Do your poop bag photos turn out lifeless and dull? Here are some tips.

Maybe it has to do with aesthetics. Carefully placing a poop bag in just the right spot may be a dog pooper’s way of expressing pride and affection for his pet and its unique production.

A carefully placed offering peeks
out of a storm sewer vent.

Perhaps it goes beyond mere aesthetics and enters the realm of religion and magic. In nearly all faith traditions, believers carefully place their images and offerings by something, in something, or on something, like children putting their tooth under the pillow for the tooth fairy.

I could go on, and maybe I will in a subsequent post. But for now, enough is enough. It wouldn’t do for the writer to appear odd or eccentric.

Poop bags of the Potomac

I started taking photos of dog poop bags along the trails by the Potomac River after I started to notice something odd: In virtually all cases, the dog poopers had carefully placed their bags by something, on something, in something, or tied to something.

This was clearly an aspect of human behavior that needed to be documented. And so I set off to do just that.

Over time I found that my photos of these little plastic sacks, each with its unique cargo, served as more than mere documentation about the workings of the human mind (see ‘The Poop Bag Puzzle’). I began to appreciate how many of them challenged—and occasionally complemented—their natural settings with visual statements about the relationship between man and nature. Some even aspire to rise to the level of art (see ‘Poop bag portraiture’).

Following below is what may be the world’s first photographic excursion into the world of dog poop bags. Each photo has a message, and many can even lay claim to a certain kind of beauty, some even bordering on the sublime.


Poop bag portraiture

I’m pretty sure that I’ve photographed more dog poop bags than anyone. I’ve learned a lot, some of which I’m offering here as tips to photographers.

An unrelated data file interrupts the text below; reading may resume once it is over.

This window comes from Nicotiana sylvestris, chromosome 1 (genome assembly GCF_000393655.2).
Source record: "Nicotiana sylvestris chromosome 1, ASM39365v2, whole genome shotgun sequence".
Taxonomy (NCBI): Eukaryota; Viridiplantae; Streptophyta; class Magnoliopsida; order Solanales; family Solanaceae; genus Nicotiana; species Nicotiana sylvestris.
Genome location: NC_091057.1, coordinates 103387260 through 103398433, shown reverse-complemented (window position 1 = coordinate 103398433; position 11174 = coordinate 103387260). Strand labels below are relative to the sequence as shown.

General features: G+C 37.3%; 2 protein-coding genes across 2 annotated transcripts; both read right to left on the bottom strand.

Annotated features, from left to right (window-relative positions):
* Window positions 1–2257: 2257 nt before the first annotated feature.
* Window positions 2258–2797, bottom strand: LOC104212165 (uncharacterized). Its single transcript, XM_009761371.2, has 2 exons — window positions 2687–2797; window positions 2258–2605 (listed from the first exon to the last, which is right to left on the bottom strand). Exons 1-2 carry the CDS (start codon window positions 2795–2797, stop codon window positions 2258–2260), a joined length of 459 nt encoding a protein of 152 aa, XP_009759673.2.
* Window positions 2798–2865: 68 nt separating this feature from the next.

• Develop a relationship with your subject. As in photographing babies or hamsters, get right down with the subject. You must get your knees dirty.
  • Imbue the bag with emotion—joy, loneliness, steadfastness. Don’t be afraid to zoomorphize the bag, with its knotted ears, imaginary eyes and maybe even a shy grin. Is the bag likeable, or is it repellent?

See related article ‘The poop bag puzzle’ and a poop bag photo gallery

  • A photo—even a single photo—should tell a story. What was going through the dog pooper’s mind when he set down the bag? Was he careful or careless, and what did that say about the pride he felt toward his pet or his political views?
  • Try different angles. Explore how the poop bag relates to the bark of the tree behind it and the soft moss and herbs on which it sits. Give your subject a sense of place.
  • Light can be your friend or your enemy. Direct sunlight can reflect off of the bag and create an ugly white glare. Conversely, too little sun can take all of the life and excitement out of a brown or green bag. A slightly overcast day is ideal, particularly if the light comes at an angle to create subtle shadows and depth. Backlighting can be an effective way of infusing the colored plastic with an inner glow.
  • Occasionally try making the bag just part of the composition, letting it occupy a small—but crucial—spot on the canvas. Study how this technique was used by the artists of the Hudson River School, with their carefully placed human onlookers or a distant locomotive designed to express man as a part of a rich and ever-changing natural world.

As for equipment, I’ve used professional SLR cameras and lenses, point-and-shoot cameras, and cell phones. For me, the cell phone is the clear winner. The quality is more than adequate, and they draw less unwanted attention from passersby.